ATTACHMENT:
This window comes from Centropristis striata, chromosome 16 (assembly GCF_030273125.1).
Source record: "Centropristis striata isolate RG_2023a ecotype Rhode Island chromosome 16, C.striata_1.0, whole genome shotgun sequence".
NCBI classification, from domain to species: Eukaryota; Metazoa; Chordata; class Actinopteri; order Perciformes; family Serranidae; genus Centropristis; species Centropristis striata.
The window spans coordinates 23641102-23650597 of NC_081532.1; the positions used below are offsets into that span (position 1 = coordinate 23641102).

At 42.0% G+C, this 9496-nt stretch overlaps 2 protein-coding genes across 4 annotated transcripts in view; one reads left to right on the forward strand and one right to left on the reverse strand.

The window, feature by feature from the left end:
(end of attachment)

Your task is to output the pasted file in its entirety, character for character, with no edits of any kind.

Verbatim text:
This window comes from Centropristis striata, chromosome 16 (assembly GCF_030273125.1).
Source record: "Centropristis striata isolate RG_2023a ecotype Rhode Island chromosome 16, C.striata_1.0, whole genome shotgun sequence".
NCBI classification, from domain to species: Eukaryota; Metazoa; Chordata; class Actinopteri; order Perciformes; family Serranidae; genus Centropristis; species Centropristis striata.
The window spans coordinates 23641102-23650597 of NC_081532.1; the positions used below are offsets into that span (position 1 = coordinate 23641102).

At 42.0% G+C, this 9496-nt stretch overlaps 2 protein-coding genes across 4 annotated transcripts in view; one reads left to right on the forward strand and one right to left on the reverse strand.

The window, feature by feature from the left end: